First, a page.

Archived Sections, Commentary

Too Zealous for God?

Our responsibility is to show love to others — even our enemies.

The evening news reports a murder. It happens so often it is no longer news. But this one is different. The assailant insists that God wanted it done. Mentally unbalanced, we conclude.
But it is not only mentally unbalanced people who have committed crimes in the name of their religion. Religious zealots, including Christians, have fought wars and tortured and killed people thinking they were doing God’s will — for example, in the Inquisition of the Middle Ages or the Crusades.
Paul speaks of people who have a zeal for God that is not enlightened (Romans 10:2). This zeal often leads them to use force — physical, political, social — against someone they believe is going against God’s will.
They think they must punish someone on behalf of God!
Something like that was happening in the church in Ephesus, as indicated in the letter to that congregation recorded in the Book of Revelation. The congregation is praised because it is zealous for truth and ferrets out false teachers. But in the process of upholding what they regard as truth, they have failed to show love to others. “I have this against you,” the Spirit says: “You have abandoned the love you had at first.”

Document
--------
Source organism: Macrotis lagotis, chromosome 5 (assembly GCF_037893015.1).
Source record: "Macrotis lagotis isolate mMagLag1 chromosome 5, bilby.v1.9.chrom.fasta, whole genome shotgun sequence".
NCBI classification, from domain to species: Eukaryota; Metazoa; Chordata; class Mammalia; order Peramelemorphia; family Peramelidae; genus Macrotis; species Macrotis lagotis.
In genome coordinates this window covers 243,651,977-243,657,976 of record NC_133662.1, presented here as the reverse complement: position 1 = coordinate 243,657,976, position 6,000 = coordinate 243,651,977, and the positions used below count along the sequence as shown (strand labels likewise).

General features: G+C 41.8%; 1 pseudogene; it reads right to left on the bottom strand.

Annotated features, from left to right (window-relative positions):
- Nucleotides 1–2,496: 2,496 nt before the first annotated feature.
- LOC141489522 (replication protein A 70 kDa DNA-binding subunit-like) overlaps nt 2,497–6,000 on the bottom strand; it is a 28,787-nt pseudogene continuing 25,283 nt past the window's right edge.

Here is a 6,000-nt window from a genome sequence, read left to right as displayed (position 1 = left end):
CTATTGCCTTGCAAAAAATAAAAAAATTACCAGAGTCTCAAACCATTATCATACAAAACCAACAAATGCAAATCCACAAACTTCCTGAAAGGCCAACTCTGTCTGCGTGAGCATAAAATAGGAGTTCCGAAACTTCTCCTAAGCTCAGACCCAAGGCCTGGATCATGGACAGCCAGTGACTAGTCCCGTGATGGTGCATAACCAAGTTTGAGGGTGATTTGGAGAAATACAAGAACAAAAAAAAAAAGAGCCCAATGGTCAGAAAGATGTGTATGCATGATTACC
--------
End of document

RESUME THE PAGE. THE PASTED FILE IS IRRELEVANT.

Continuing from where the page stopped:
It happens so easily. I find that the more certain I am that I have the right understanding of some truth or principle, the less tolerant, not to say less loving, I am toward those who differ.
Paul points out how important this is in the “love chapter” (1 Corinthians 13): If we have all faith and knowledge but have not love, it is of no value. If we have love we will not insist that our way is the only way and condemn those who don’t measure up to our standard (that’s God’s prerogative). In fact, he says, we may have all faith and all knowledge and understanding, but without love we have nothing. Love, more than knowledge or strong faith, is the mark of a Christian.
God does not need our defense. God will take care of the opposition. “Vengeance is mine, says the Lord.” Our responsibility is to show love to others — even enemies.
Truth is important. But perfect truth is found only in Christ, not in human attempts to define it. It becomes ours through our relationship with Christ, which also governs our relationship with others. If that relationship is not one of love, our zeal can become a hindrance and a sin.
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Aaseng is an occasional contributor to this page. A former Metro Lutheran Gold Pen winner, he lives in Northfield, Minnesota.